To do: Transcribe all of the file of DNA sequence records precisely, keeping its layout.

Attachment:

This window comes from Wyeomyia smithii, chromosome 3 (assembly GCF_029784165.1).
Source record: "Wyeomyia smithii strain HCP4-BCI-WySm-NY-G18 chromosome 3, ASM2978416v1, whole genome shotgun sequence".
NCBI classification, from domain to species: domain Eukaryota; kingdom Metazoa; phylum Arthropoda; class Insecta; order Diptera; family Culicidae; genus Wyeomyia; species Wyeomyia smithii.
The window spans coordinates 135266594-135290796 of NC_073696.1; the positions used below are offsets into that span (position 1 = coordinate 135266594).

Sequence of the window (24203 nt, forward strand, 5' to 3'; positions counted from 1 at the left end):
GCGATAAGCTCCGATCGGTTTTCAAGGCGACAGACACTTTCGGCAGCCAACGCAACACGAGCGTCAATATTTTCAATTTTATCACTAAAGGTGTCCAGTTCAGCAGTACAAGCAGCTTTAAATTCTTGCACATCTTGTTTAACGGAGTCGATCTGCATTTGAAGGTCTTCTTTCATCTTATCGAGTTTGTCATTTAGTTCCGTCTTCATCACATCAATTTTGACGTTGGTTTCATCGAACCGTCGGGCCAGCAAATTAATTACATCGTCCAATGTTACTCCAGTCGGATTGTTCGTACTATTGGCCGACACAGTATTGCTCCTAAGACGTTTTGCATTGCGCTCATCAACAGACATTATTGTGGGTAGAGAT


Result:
This window comes from Wyeomyia smithii, chromosome 3 (assembly GCF_029784165.1).
Source record: "Wyeomyia smithii strain HCP4-BCI-WySm-NY-G18 chromosome 3, ASM2978416v1, whole genome shotgun sequence".
NCBI classification, from domain to species: domain Eukaryota; kingdom Metazoa; phylum Arthropoda; class Insecta; order Diptera; family Culicidae; genus Wyeomyia; species Wyeomyia smithii.
The window spans coordinates 135266594-135290796 of NC_073696.1; the positions used below are offsets into that span (position 1 = coordinate 135266594).

Sequence of the window (24203 nt, forward strand, 5' to 3'; positions counted from 1 at the left end):
GCGATAAGCTCCGATCGGTTTTCAAGGCGACAGACACTTTCGGCAGCCAACGCAACACGAGCGTCAATATTTTCAATTTTATCACTAAAGGTGTCCAGTTCAGCAGTACAAGCAGCTTTAAATTCTTGCACATCTTGTTTAACGGAGTCGATCTGCATTTGAAGGTCTTCTTTCATCTTATCGAGTTTGTCATTTAGTTCCGTCTTCATCACATCAATTTTGACGTTGGTTTCATCGAACCGTCGGGCCAGCAAATTAATTACATCGTCCAATGTTACTCCAGTCGGATTGTTCGTACTATTGGCCGACACAGTATTGCTCCTAAGACGTTTTGCATTGCGCTCATCAACAGACATTATTGTGGGTAGAGAT